Noble County Sentinel - Holiday Edition - Dec. 23, 1897
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R. A. Bowden.
One of the most beautiful and highly improved farms in the Redrock Valley is that of R. A. Bowden, twelve miles north of the city of Perry. This is Mr. Bowden's first experience as a farmer. He has been engaged in the mercantile business for a number of years. He was fifteen years in business in Grenola, Kans. Mr. Bowden is a native of West Virginia, served in the Union army of that state, and upon his return home vas elected sheriff of his county. His valuable claim was secured by filing a soldier's declaratory statement. His place is all bottom land with thirty acres of fine timber. He averaged sixty bushels of corn to the acre this year, besides raising many other valuable crops. Mr. Bowden has a fine family of six boys and three girls, and is one of the substantial citizens in the comnmnity.
Hon. C. D. Shrader.
The above is a splendid likeness of the subject of this sketch - the Hon. C. D. Shrader, whose beautiful home lies one mile west of the city of Perry. On another page will be seen a picture of his residence recently completed. Mr. Shrader has a half section of excellent land and from his sightly residence is a grand view of the city and surrounding country. Strangers wonder at the marvelous growth of Oklahoma cities and towns. A drive into the country is a greater surprise and this is as it should be. In an agricultural country the rural should lead the urban growth. It is less than three years since Mr. Shrader came to Oklahoma entirely without means and his magnificantly improved farm shows what energy and rustle will accomplish in ''The Land of the Fair God."
Mr. Shrader is a born farmer and his highest ambition is to be a thorough, scientific and successful one believing with Washington that "Agriculture is the most useful, most healthful and most noble employment of man." He is a farmer, not from necessity, but from choice, as he is thoroughly qualified to successfully prosecute any business or profession. His farm is now fully stocked with draft and trotting horses, Jersey and Holstein cattle, Chester White hogs and Plymouth Rock chickens. He has more than a thousand of the choicest budded peaches ripening from June first to past the middle of October, besides apples, pears, cherries, plums, apricots, grapes, berries, etc., etc., (sic) in abundance. While living in Nebraska he originated a most excellent variety of Indian corn which won first premiums at all the western fairs and at several national corn exhibitions. Such men are neeeed to build up new commonwealths and Oklahoma is proud to have them within her borders.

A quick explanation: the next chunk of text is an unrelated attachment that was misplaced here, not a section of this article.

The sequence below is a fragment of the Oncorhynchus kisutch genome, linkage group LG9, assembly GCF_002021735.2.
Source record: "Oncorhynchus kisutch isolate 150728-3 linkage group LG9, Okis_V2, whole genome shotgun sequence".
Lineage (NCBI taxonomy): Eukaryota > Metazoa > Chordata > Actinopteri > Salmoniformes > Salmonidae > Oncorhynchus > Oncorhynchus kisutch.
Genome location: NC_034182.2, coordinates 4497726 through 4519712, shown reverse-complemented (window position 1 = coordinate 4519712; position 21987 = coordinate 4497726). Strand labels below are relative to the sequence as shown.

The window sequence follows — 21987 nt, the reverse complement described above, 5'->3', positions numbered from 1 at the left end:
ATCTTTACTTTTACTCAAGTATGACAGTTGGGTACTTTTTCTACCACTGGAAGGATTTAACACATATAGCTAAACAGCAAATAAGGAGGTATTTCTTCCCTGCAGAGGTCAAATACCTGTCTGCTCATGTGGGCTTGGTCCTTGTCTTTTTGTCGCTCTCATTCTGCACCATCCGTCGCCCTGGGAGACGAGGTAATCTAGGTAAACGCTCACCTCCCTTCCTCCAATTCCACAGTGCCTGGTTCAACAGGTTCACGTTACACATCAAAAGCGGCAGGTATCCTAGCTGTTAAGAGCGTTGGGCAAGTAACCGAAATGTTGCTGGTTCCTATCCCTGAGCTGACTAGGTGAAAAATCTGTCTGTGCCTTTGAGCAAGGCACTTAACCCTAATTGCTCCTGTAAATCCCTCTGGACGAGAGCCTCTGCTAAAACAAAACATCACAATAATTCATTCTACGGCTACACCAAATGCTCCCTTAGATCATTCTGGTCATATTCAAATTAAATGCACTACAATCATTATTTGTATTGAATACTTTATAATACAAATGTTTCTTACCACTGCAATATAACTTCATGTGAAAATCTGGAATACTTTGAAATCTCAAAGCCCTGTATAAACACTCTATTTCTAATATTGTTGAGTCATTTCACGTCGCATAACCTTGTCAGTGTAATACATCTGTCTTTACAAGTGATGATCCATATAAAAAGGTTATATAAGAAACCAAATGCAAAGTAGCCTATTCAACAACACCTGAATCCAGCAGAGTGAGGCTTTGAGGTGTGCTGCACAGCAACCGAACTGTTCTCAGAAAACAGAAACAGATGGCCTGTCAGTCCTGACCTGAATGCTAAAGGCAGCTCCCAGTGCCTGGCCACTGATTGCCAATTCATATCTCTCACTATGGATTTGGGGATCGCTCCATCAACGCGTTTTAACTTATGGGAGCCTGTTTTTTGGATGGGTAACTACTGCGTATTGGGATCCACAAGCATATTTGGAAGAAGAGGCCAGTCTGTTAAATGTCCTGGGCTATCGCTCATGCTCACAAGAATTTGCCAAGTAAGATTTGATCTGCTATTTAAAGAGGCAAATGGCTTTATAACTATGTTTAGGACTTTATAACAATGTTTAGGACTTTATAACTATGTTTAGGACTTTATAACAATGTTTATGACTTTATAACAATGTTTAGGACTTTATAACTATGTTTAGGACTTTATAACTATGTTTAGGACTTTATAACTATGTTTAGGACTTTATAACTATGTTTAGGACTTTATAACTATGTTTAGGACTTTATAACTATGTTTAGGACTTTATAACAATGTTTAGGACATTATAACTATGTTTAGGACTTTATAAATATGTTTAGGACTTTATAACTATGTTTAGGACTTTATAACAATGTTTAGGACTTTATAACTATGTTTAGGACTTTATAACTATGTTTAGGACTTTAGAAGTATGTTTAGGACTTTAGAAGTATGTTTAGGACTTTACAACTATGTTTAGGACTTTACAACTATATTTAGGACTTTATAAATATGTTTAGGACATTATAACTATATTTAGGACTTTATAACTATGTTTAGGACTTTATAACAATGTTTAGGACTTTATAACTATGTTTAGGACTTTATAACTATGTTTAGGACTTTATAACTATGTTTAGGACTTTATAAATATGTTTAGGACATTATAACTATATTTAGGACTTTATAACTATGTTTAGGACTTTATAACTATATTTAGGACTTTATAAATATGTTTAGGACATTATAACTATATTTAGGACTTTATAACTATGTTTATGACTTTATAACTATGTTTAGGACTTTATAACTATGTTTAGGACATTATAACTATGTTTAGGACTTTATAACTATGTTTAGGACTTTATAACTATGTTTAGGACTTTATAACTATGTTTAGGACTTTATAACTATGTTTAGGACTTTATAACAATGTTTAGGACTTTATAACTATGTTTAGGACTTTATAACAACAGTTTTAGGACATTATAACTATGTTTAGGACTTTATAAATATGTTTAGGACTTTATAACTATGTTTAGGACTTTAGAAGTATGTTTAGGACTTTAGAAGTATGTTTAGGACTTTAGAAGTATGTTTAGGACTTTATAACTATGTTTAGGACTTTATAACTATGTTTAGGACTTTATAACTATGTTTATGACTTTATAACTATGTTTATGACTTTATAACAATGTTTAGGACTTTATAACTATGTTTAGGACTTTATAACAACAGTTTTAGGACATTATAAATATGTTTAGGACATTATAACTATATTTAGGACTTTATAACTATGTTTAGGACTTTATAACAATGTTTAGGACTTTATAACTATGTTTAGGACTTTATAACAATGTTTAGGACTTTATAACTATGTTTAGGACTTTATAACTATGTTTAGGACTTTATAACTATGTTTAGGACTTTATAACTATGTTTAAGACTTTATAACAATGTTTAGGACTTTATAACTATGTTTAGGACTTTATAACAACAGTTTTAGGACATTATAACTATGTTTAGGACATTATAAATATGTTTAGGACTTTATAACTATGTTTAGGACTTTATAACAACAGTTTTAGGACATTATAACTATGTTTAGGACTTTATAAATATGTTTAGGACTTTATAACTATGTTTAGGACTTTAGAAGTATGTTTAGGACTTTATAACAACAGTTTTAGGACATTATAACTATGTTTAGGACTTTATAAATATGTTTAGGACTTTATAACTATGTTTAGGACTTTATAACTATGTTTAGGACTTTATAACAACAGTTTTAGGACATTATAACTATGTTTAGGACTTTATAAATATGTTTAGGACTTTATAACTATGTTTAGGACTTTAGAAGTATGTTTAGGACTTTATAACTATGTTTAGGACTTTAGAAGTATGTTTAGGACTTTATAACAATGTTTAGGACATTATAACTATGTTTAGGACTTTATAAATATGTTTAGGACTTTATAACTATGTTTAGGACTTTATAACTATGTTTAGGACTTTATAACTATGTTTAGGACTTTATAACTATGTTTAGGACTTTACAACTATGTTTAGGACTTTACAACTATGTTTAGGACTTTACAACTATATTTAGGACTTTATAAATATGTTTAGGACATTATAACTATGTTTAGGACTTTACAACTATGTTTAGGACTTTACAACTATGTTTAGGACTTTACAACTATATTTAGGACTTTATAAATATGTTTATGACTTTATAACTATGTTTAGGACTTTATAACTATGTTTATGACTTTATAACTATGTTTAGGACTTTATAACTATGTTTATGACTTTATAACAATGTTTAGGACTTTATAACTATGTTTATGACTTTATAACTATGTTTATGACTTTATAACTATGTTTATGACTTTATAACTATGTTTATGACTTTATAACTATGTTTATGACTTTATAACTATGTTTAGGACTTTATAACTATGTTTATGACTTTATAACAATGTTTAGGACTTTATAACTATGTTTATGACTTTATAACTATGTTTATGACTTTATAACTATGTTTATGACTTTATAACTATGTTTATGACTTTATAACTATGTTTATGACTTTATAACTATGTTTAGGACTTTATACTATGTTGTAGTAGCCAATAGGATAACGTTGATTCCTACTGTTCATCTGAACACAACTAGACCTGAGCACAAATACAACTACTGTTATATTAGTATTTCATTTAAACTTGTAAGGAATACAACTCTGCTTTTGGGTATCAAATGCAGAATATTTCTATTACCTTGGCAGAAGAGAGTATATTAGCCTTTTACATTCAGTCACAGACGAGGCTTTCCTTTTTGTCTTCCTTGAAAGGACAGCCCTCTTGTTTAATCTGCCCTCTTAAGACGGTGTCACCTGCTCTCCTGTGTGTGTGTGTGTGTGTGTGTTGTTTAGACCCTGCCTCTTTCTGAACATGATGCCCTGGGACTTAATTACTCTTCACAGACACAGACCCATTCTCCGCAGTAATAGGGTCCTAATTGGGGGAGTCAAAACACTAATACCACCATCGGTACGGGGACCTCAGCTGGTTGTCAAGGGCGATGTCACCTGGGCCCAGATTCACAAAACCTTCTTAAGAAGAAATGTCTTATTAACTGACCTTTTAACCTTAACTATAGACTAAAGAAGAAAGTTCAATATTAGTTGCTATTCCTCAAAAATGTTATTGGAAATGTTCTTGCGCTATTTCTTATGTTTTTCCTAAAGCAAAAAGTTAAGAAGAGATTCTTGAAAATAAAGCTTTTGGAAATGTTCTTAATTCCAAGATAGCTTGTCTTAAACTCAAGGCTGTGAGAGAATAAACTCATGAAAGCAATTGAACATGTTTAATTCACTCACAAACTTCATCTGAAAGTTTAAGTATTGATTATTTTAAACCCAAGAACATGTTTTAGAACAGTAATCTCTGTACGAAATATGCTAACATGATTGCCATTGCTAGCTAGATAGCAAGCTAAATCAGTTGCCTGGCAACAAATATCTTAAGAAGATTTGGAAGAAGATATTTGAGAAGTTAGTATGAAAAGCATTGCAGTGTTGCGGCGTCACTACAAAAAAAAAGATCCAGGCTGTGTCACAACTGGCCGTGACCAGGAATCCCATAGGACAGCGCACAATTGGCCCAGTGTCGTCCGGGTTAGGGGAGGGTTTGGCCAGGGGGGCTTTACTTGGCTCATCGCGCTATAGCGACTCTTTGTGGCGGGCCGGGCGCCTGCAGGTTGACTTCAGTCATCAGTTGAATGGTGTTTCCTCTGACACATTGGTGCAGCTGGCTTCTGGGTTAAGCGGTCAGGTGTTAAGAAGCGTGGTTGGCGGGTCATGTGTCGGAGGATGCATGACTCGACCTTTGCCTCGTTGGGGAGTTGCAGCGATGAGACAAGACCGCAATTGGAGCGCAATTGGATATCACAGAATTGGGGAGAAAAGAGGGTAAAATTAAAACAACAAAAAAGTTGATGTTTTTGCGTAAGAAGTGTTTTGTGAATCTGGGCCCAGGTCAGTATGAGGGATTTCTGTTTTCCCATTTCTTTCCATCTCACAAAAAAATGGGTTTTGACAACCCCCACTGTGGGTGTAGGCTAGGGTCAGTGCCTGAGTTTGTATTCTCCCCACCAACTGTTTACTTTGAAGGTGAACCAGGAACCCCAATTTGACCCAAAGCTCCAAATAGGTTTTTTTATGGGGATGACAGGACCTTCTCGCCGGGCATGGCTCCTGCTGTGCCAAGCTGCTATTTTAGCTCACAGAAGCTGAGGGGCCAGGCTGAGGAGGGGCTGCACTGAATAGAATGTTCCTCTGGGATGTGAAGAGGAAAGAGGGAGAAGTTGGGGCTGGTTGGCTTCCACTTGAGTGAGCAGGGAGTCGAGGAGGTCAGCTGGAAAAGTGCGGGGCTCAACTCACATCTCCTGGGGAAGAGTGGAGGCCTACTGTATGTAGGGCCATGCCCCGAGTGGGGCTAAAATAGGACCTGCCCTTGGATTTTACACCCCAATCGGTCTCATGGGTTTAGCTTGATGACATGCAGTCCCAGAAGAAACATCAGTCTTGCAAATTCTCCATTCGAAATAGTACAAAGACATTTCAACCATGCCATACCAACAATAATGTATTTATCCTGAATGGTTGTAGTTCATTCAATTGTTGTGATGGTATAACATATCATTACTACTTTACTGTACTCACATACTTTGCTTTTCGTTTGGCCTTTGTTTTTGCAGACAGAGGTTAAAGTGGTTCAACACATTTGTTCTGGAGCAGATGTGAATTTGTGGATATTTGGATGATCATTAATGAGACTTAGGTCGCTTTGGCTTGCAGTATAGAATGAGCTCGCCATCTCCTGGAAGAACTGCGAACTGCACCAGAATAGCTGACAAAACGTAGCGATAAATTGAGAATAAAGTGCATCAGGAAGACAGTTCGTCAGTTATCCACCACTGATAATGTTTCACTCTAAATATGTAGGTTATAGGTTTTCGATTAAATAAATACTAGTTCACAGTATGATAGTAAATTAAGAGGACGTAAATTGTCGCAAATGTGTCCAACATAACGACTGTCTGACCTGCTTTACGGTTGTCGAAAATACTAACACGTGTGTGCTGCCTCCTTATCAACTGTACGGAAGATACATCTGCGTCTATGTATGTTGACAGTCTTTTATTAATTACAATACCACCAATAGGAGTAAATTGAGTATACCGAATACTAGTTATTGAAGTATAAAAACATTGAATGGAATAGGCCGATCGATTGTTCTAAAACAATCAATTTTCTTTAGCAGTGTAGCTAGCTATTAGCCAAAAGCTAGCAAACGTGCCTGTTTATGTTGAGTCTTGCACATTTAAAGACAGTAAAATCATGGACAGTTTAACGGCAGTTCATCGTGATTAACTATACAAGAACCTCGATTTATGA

Mr. Shrader was born in Lancaster, Wisconsin, where he resided till thirty years of age when he removed (sic) to Nebraska and rented near Lincoln. where he resided till 1884 when again getting the western fever he located a colony of old soldiers in western Nebraska and organized Logan county, being one of the first county commissioners. Here Mr. Shrader engaged in stock raising and farming on a large scale - having near a section of land under the plow. He kept a high class of stock - English Shire horses, Short Horn cattle and Poland China swine. In 1890 a series of unprecedented droughts began which, coupled with falling prices generally, swamped him financially and in 1895 he removed to Oklahoma without means and began where he had begun once before thirty years ago - at the bottom of the ladder. Such men do not stay down long. Pluck, energy and perseverence are exhibited upon every feature of his countenance and their result are dearly seen upon every acre of his farm. For many years Mr. Shrader has been a student of sociologic, philosophic and economic questions and early saw the danger to business and labor from the encroachments of aggregated capital organized in corporations and trusts and took an active part in every movement looking towards bettering the condition of the farmer. He was foremost in organizaing the Farmers Alliance in Nebraska and was chairman of the executive committee of the first state Alliance.